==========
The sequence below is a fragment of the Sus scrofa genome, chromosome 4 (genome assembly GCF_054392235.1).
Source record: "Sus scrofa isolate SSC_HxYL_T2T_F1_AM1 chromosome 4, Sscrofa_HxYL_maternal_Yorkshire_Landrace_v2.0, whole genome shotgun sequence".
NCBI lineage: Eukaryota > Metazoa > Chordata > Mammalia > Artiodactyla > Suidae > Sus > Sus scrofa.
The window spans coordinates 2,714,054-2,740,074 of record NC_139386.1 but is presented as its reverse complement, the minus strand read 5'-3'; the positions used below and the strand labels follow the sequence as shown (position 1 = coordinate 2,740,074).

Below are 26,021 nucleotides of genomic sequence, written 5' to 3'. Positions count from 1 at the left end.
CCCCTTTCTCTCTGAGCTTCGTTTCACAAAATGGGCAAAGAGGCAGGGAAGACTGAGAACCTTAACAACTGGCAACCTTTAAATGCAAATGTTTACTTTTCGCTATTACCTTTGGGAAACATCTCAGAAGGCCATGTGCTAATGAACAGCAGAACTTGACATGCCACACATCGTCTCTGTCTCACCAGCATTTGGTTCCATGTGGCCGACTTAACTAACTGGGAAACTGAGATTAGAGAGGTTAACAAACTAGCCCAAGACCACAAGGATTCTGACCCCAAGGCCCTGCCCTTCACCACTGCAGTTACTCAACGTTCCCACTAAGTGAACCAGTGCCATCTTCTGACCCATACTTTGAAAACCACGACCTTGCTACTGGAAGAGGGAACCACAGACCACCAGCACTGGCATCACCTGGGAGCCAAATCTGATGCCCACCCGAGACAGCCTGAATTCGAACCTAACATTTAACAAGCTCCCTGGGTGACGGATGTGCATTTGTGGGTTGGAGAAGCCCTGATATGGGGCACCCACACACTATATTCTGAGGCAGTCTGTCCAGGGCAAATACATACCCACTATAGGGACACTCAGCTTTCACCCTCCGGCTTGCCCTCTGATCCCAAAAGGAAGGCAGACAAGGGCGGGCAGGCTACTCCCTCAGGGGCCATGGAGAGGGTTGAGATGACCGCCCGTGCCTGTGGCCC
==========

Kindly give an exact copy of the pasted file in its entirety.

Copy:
The sequence below is a fragment of the Sus scrofa genome, chromosome 4 (genome assembly GCF_054392235.1).
Source record: "Sus scrofa isolate SSC_HxYL_T2T_F1_AM1 chromosome 4, Sscrofa_HxYL_maternal_Yorkshire_Landrace_v2.0, whole genome shotgun sequence".
NCBI lineage: Eukaryota > Metazoa > Chordata > Mammalia > Artiodactyla > Suidae > Sus > Sus scrofa.
The window spans coordinates 2,714,054-2,740,074 of record NC_139386.1 but is presented as its reverse complement, the minus strand read 5'-3'; the positions used below and the strand labels follow the sequence as shown (position 1 = coordinate 2,740,074).

Below are 26,021 nucleotides of genomic sequence, written 5' to 3'. Positions count from 1 at the left end.
CCCCTTTCTCTCTGAGCTTCGTTTCACAAAATGGGCAAAGAGGCAGGGAAGACTGAGAACCTTAACAACTGGCAACCTTTAAATGCAAATGTTTACTTTTCGCTATTACCTTTGGGAAACATCTCAGAAGGCCATGTGCTAATGAACAGCAGAACTTGACATGCCACACATCGTCTCTGTCTCACCAGCATTTGGTTCCATGTGGCCGACTTAACTAACTGGGAAACTGAGATTAGAGAGGTTAACAAACTAGCCCAAGACCACAAGGATTCTGACCCCAAGGCCCTGCCCTTCACCACTGCAGTTACTCAACGTTCCCACTAAGTGAACCAGTGCCATCTTCTGACCCATACTTTGAAAACCACGACCTTGCTACTGGAAGAGGGAACCACAGACCACCAGCACTGGCATCACCTGGGAGCCAAATCTGATGCCCACCCGAGACAGCCTGAATTCGAACCTAACATTTAACAAGCTCCCTGGGTGACGGATGTGCATTTGTGGGTTGGAGAAGCCCTGATATGGGGCACCCACACACTATATTCTGAGGCAGTCTGTCCAGGGCAAATACATACCCACTATAGGGACACTCAGCTTTCACCCTCCGGCTTGCCCTCTGATCCCAAAAGGAAGGCAGACAAGGGCGGGCAGGCTACTCCCTCAGGGGCCATGGAGAGGGTTGAGATGACCGCCCGTGCCTGTGGCCC